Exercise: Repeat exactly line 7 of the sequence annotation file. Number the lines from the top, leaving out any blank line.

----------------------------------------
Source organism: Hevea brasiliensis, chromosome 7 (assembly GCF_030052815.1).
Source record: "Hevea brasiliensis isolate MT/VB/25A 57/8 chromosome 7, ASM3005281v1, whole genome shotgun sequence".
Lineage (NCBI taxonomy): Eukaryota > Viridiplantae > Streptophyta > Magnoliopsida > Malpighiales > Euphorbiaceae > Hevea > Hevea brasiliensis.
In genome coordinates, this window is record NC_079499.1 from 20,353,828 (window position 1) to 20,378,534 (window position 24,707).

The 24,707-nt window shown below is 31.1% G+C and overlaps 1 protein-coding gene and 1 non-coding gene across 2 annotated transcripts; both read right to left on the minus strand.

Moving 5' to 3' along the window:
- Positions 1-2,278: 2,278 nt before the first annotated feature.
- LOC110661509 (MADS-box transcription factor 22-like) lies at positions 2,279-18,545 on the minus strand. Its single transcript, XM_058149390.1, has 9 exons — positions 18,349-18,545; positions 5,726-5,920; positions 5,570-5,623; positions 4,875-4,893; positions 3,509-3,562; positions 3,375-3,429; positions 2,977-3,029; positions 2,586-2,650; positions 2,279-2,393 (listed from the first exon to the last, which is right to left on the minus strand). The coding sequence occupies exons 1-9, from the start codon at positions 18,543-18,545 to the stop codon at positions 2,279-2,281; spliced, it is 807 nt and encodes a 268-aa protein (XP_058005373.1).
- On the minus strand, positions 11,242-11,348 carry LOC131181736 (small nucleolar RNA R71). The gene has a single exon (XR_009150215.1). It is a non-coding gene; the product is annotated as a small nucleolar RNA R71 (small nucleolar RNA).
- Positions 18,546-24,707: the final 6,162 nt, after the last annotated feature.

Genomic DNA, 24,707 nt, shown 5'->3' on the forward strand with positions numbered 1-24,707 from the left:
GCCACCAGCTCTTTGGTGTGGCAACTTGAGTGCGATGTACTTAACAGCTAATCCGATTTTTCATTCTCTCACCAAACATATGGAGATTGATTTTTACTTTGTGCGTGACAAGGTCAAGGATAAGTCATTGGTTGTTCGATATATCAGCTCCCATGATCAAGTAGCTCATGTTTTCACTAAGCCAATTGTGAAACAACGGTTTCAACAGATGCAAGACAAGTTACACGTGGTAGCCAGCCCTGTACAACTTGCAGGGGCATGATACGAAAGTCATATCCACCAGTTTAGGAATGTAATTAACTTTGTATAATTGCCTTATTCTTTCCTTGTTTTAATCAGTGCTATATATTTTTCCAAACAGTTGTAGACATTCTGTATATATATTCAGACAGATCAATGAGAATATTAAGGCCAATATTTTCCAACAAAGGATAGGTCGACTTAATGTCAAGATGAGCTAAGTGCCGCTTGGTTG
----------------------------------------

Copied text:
- Positions 1-2,278: 2,278 nt before the first annotated feature.